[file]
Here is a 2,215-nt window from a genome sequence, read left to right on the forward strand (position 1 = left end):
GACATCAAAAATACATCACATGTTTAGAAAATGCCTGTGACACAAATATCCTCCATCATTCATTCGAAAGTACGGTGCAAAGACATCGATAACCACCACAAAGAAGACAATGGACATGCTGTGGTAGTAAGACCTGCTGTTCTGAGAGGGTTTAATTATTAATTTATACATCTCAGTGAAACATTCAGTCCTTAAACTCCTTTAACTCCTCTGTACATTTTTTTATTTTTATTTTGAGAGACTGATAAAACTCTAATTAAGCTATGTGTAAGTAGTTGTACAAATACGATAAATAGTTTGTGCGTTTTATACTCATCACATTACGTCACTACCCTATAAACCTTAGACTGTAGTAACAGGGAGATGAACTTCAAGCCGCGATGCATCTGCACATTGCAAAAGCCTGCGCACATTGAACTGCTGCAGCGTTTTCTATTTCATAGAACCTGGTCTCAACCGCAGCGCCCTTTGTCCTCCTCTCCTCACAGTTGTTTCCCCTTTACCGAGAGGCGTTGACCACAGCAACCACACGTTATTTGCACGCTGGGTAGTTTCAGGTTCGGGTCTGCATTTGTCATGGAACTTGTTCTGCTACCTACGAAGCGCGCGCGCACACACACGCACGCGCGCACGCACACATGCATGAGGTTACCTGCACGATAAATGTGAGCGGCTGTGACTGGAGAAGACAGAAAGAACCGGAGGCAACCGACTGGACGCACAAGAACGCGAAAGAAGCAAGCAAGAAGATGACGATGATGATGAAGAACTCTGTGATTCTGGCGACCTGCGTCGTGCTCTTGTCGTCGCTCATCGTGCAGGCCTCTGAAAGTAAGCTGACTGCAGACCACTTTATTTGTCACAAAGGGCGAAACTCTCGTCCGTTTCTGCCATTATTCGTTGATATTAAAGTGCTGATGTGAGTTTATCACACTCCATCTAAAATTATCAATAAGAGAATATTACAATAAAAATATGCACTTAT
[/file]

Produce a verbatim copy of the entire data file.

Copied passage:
Here is a 2,215-nt window from a genome sequence, read left to right on the forward strand (position 1 = left end):
GACATCAAAAATACATCACATGTTTAGAAAATGCCTGTGACACAAATATCCTCCATCATTCATTCGAAAGTACGGTGCAAAGACATCGATAACCACCACAAAGAAGACAATGGACATGCTGTGGTAGTAAGACCTGCTGTTCTGAGAGGGTTTAATTATTAATTTATACATCTCAGTGAAACATTCAGTCCTTAAACTCCTTTAACTCCTCTGTACATTTTTTTATTTTTATTTTGAGAGACTGATAAAACTCTAATTAAGCTATGTGTAAGTAGTTGTACAAATACGATAAATAGTTTGTGCGTTTTATACTCATCACATTACGTCACTACCCTATAAACCTTAGACTGTAGTAACAGGGAGATGAACTTCAAGCCGCGATGCATCTGCACATTGCAAAAGCCTGCGCACATTGAACTGCTGCAGCGTTTTCTATTTCATAGAACCTGGTCTCAACCGCAGCGCCCTTTGTCCTCCTCTCCTCACAGTTGTTTCCCCTTTACCGAGAGGCGTTGACCACAGCAACCACACGTTATTTGCACGCTGGGTAGTTTCAGGTTCGGGTCTGCATTTGTCATGGAACTTGTTCTGCTACCTACGAAGCGCGCGCGCACACACACGCACGCGCGCACGCACACATGCATGAGGTTACCTGCACGATAAATGTGAGCGGCTGTGACTGGAGAAGACAGAAAGAACCGGAGGCAACCGACTGGACGCACAAGAACGCGAAAGAAGCAAGCAAGAAGATGACGATGATGATGAAGAACTCTGTGATTCTGGCGACCTGCGTCGTGCTCTTGTCGTCGCTCATCGTGCAGGCCTCTGAAAGTAAGCTGACTGCAGACCACTTTATTTGTCACAAAGGGCGAAACTCTCGTCCGTTTCTGCCATTATTCGTTGATATTAAAGTGCTGATGTGAGTTTATCACACTCCATCTAAAATTATCAATAAGAGAATATTACAATAAAAATATGCACTTAT